Using the songbook: Each song is brought to life through colorful and engaging illustrations. The new book will inspire your family to play with music all week long. You’ll find it helpful to learn the lyrics, as a jumping-off point for creative storytelling, and to learn more about the songs you’re singing in class. Your child may enjoy snuggling with you and singing through the whole book at once—or opening to a page to tell you what song they want to sing!  Try using the songbook at story time instead of a regular book, and sing through the songs as you go along. Seeing the printed notes on the page will help children understand that music is something that can be read, like words. Familiarization with notation will help them when they are more ready for formal music instruction, typically when they are school aged.

Other fun things to try are:
• Make up new words to tunes you know already and include your child’s name in the song – could be about what you see around you or related to activities like getting ready for bed.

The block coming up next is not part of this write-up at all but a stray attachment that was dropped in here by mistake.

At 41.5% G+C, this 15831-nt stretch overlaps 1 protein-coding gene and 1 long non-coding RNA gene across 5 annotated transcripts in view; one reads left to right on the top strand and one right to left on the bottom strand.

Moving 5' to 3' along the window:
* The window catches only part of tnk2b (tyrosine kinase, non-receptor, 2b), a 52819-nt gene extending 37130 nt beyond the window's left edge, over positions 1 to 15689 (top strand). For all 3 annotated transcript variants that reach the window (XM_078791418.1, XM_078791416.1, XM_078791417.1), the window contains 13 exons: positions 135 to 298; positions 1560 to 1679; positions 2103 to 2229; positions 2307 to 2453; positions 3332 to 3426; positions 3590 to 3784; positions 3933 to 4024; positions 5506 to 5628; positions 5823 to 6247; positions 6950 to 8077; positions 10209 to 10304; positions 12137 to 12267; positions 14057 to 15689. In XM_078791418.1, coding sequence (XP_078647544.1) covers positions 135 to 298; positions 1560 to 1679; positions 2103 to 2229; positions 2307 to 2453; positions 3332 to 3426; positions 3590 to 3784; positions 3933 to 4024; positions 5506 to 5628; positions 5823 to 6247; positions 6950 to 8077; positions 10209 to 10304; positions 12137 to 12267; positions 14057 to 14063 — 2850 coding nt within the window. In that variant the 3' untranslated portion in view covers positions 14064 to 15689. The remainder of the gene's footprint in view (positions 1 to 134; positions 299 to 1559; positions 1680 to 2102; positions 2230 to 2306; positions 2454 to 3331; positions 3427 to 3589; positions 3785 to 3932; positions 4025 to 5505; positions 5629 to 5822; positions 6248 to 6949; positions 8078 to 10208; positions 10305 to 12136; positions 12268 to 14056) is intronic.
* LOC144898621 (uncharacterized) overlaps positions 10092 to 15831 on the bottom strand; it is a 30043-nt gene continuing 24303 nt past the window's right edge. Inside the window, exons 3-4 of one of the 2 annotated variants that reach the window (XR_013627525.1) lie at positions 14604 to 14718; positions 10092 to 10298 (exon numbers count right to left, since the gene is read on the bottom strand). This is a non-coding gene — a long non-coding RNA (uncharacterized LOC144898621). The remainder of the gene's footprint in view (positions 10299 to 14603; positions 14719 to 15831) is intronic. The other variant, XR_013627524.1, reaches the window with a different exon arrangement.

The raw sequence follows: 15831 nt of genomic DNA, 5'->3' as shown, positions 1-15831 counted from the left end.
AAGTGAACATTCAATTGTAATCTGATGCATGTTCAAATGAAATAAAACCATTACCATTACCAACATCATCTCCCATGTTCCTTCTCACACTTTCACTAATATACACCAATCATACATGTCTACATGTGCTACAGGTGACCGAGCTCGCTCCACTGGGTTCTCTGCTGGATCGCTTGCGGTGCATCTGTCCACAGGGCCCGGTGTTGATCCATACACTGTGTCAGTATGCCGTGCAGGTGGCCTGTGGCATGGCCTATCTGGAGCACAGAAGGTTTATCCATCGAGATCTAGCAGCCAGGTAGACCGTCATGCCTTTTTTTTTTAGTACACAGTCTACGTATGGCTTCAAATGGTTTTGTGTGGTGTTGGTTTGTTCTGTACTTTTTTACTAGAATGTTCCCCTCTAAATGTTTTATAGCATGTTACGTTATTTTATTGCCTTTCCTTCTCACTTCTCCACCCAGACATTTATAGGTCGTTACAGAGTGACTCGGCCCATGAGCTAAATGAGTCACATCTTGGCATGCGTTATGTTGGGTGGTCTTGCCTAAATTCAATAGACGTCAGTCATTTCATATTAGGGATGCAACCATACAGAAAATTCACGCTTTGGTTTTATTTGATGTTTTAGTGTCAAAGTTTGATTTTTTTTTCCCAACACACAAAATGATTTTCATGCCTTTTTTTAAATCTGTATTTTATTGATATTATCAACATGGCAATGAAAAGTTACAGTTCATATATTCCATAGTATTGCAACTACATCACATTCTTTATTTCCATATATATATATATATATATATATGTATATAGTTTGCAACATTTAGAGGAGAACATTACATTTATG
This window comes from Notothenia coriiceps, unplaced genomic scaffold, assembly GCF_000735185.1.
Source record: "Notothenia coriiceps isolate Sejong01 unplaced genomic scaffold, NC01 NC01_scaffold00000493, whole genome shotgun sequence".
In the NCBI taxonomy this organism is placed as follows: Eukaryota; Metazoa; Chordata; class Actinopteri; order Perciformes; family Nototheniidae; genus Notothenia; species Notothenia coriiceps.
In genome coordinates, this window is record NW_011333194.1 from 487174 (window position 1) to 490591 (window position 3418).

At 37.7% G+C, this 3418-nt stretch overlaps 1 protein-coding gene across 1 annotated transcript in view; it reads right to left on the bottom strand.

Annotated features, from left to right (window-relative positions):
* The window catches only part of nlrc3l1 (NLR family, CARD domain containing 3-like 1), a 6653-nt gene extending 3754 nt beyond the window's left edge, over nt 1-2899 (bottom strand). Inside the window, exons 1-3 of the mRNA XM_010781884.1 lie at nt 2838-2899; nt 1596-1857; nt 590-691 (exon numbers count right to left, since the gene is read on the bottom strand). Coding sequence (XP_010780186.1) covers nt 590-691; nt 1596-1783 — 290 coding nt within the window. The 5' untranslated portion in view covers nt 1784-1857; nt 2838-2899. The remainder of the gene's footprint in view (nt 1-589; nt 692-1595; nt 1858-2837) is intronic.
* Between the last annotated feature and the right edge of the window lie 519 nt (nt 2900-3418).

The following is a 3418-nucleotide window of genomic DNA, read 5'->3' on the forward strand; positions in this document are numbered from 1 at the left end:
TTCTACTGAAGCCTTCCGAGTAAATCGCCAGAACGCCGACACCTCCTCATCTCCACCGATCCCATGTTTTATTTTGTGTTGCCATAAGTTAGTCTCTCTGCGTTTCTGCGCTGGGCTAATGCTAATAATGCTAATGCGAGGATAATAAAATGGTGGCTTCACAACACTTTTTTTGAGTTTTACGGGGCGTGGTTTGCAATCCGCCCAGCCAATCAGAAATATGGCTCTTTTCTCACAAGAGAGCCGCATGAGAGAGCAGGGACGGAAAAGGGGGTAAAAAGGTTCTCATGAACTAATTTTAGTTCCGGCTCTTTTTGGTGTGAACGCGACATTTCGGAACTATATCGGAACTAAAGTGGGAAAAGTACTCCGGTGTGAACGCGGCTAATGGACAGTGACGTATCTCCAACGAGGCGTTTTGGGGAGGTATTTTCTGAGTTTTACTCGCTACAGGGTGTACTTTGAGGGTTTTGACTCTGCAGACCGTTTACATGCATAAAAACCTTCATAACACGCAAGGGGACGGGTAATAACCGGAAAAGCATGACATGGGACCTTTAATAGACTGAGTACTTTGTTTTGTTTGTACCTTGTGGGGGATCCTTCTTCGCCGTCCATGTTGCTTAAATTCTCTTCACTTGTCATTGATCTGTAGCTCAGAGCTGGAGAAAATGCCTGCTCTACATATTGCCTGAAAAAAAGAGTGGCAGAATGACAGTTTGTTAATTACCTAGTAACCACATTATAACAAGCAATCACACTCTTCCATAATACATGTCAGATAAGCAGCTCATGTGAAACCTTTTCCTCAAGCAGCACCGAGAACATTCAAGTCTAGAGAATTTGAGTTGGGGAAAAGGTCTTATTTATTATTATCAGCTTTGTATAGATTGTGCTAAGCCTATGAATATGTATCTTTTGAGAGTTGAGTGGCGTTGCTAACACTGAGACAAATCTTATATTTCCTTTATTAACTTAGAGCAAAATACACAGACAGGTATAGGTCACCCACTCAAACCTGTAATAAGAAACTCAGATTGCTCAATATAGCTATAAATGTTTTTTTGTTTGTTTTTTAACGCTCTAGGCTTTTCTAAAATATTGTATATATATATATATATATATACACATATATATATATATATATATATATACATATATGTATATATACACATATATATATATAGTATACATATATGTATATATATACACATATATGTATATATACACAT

• Have a play along jam in the kitchen with all of the pots and pans and big spoons and whisks etc. Put on the Music Together CD and jam along or choose one of your favourite bands and introduce some new music to your child.
• Pick at time of day and create a ritual moment where you make music with your child. Perhaps it’s a lullaby before bed, a song during bath time, a dance jam when mom and dad get home from work, a brushing teeth song, or a wake-up and get ready song.
• Sing in the car! This is a great place to play with part singing and rounds or singing along with your favourite music.
• Use props like bouncing balls, scarves or sheets to play with the rhythm and form of the music.
• Invite your child up on your lap and sing your way through a horsey ride, a crazy car ride or and airplane ride.

New Music Together parents receive a Parent Education Guide and a Growth Chart.